FIG. 4 is a block diagram of a wireless surface communications link with an MWD tool in accordance with the present invention;
FIG. 5 is an electrical schematic of a transmitter used in the system of FIG. 4; and
FIG. 6 is a block diagram of the receiver used in the system of FIG. 4.
Referring first to FIGS. 1 and 2, the general environment is shown in which the present invention is employed. It will, however, be understood that these generalized shownings are only for purposes of showing a representative environment in which the present invention may be used, and there is no intention to limit applicability of the present invention to the specific configuration of FIGS. 1 and 2.
The drilling apparatus shown in FIG. 1 has a derrick 10 which supports a drill string or drill stem 12 which terminates in a drill bit 14. As is well known in the art, the entire drill string may rotate, or the drill string may be maintained stationary and only the drill bit rotated. The drill string 12 is made up of a series of interconnected segments, with new segments being added as the depth of the well increases. In systems where the drill bit turbine driven, it is often desirable to slowly rotate the drill string. That can be accomplished by reactive torque from the drilling, or by actual rotation of the drill string from the surface. To that latter end, the drill string is suspended from a movable block 16 of a winch 18, and the entire drill string may be driven in rotation by a square kelly 20 which slidably passes through but is rotatably driven by the rotary table 22 at the foot of the derrick. A motor assembly 24 is connected to both operate winch 18 and rotatably drive rotary table 22.
The lower part of the drill string may contain one or more segments 26 of large (diameter than other segments of the drill string known as drill collars). As is well known in the art, these drill collars may contain sensors and electronic circuitry for sensors, and power sources, such as mud driven turbines which drive drill bits and/or generators and, to supply the electrical energy for the sensing elements.
Drill cuttings produced by the operation of drill bit 14 are carried away by a large mud stream rising up through the free annular space 28 between the drill string and the wall 30 of the well. That mud is delivered via a pipe 32 to a filtering and decanting system, schematically shown as tank 34. The filtered mud is then sucked by a pump 36, provided with a pulsation absorber 38, and is delivered via line 40 under pressure to a revolving injector head 42 and then to the interior of drill string 12 to be delivered to drill bit 14 and the mud turbine if a mud turbine is included in the system.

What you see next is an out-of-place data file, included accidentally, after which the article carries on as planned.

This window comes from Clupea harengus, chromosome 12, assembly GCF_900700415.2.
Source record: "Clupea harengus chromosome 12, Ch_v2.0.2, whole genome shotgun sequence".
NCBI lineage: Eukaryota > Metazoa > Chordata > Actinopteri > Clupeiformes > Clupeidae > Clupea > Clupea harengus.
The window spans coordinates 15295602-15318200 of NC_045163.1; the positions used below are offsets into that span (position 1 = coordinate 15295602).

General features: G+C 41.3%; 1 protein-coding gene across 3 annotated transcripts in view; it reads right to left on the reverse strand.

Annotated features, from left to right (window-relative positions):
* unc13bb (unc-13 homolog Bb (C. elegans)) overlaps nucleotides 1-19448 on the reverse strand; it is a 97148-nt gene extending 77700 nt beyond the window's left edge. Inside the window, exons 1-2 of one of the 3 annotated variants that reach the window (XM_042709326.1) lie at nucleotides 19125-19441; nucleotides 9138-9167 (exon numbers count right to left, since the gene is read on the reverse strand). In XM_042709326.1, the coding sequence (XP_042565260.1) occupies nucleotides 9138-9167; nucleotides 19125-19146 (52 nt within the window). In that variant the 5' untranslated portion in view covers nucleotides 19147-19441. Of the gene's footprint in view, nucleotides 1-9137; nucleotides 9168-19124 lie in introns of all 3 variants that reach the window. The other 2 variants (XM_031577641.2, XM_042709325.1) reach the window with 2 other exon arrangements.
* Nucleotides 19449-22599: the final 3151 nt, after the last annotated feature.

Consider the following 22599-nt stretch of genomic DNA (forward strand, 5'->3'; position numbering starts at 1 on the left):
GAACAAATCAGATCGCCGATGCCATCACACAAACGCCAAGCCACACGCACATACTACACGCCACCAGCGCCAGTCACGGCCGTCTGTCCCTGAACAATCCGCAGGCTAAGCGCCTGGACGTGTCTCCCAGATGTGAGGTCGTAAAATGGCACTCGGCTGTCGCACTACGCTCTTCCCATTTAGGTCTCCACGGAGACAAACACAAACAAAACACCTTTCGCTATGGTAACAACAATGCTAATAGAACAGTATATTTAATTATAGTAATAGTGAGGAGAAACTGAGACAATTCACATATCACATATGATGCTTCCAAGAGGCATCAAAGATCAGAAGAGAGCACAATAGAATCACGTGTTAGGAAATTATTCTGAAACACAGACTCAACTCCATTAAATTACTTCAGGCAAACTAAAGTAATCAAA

The mud column in drill string 12 also serves as the transmission medium for carrying signals of downhole parameters to the surface. This signal transmission is accomplished by the well known technique of mud pulse generation whereby pressure pulses are generated in the mud column in drill string 12 representative of sensed parameters down the well. The drilling parameters are sensed in a sensor unit 44 (see FIG. 2) in a drill collar 26 near or adjacent to the drill bit. Pressure pulses are established in the mud stream within drill string 12, and these pressure pulses are received by a pressure transducer 46 and then transmitted to a signal receiving unit 48 which may record, display and/or perform computations on the signals to provide information of various conditions down the well.
Referring briefly to FIG. 2, a schematic system is shown of a drill string segment 26 in which the mud pulses are generated. The mud flows through a variable flow orifice 50 and is delivered to drive a first turbine 52. This first turbine powers a generator 54 which delivers electrical power to the sensors in sensor unit 44 (via electrical lines 55). The output from sensor unit 44, which may be in the form of electrical, hydraulic or similar signals, operates a plunger 56 which varies the size of variable orifice 50, plunger 56 having a valve driver 57 which may be hydraulically or electrically operated. Variations in the size of orifice 50 create pressure pulses in the mud stream which are transmitted to and sensed at the surface to provide indications of various conditions sensed by sensor unit 44. Mud flow is indicated by the arrows.